+ Some members think that human non-profit connexions shouldn't be labeled as "good" or "neutral" or "bad".
+ Members are forced to read the comment text instead of just believing that everything is good or bad because of a label (some comments labeled as good describe experiences which might be considered as bad by some other members).
+ Hopefully increases reports of negative experiences.
− If the labels are removed, relevant information might be harder to find.
− A warning flag without qualitative information attached to it directly would work like a safety rating and some people might only look at that and not read through the comments.
− Warning flags are even more stigmatizing a member than a negative comment because there is no information about why it was given and no possibility for the receiver to write a comment explaining the situation from his/her own point of view.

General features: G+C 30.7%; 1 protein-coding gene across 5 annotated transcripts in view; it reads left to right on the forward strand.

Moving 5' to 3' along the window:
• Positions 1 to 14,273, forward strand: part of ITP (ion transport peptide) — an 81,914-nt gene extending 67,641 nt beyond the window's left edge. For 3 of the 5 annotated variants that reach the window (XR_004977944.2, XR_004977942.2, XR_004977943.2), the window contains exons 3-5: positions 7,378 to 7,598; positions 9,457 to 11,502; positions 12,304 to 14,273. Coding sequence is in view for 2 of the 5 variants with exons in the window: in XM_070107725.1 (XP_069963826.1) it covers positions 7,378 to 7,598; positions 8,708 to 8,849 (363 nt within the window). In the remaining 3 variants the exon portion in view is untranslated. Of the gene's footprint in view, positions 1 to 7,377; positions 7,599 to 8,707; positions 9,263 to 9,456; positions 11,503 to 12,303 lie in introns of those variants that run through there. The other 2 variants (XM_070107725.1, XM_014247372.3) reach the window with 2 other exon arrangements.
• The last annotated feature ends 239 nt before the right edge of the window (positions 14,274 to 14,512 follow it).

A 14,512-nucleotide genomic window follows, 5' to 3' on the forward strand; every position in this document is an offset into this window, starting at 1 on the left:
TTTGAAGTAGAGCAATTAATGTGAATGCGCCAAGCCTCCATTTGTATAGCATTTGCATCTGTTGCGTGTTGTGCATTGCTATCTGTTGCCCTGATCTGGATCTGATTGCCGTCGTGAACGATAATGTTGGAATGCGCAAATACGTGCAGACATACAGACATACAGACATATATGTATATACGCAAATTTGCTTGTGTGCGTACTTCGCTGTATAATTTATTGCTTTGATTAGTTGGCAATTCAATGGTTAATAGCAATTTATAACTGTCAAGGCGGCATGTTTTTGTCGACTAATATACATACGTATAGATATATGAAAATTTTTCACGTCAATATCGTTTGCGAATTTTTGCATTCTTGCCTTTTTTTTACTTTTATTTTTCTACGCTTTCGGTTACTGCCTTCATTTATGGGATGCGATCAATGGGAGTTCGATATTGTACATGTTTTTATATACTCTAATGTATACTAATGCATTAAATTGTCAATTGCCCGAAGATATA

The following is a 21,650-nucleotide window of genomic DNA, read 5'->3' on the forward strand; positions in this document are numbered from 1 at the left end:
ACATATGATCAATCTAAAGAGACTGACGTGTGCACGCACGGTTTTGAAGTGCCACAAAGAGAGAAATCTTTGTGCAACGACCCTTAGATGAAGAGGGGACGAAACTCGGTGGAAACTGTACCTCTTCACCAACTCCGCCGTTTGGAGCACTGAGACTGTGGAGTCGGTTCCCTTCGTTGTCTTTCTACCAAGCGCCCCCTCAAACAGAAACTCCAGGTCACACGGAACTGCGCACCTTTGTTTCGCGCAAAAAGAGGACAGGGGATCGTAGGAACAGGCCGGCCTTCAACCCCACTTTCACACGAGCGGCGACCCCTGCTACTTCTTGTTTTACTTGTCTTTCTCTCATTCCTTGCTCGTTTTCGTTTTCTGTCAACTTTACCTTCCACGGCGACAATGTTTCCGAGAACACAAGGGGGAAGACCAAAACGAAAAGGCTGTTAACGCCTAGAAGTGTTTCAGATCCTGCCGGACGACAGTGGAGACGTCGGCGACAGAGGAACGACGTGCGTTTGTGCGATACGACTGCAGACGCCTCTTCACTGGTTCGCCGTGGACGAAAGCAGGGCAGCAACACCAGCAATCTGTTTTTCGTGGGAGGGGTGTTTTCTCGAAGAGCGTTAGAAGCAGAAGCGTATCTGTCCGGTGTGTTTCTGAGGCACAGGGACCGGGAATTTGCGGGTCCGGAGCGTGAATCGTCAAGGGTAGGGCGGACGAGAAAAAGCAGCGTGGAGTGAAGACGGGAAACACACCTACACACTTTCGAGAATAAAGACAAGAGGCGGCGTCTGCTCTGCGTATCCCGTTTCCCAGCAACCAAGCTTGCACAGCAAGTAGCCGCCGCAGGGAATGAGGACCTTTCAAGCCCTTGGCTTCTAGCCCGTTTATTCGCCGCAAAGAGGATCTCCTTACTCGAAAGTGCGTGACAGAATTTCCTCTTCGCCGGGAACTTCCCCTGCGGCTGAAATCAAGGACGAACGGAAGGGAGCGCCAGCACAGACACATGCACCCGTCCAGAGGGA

− A warning flag could easily be misused to damage someone's reputation intentionally.
leoalone - Tue, 11 Dec 12 20:32:26 +0100 2 warning flags on 5 experiences are a real warning. 2 ones on 500 are physiologic. but people would look only at absolute number, so penalizing more expert people.
leoalone - Tue, 11 Dec 12 20:32:26 +0100 A warning flag could be left for real problems but also just for personal incompatibilities or even for very minor problems. It could also be a real problem, but appearing only when hosting or being hosted. beside this people has different thresholds about what a negative is.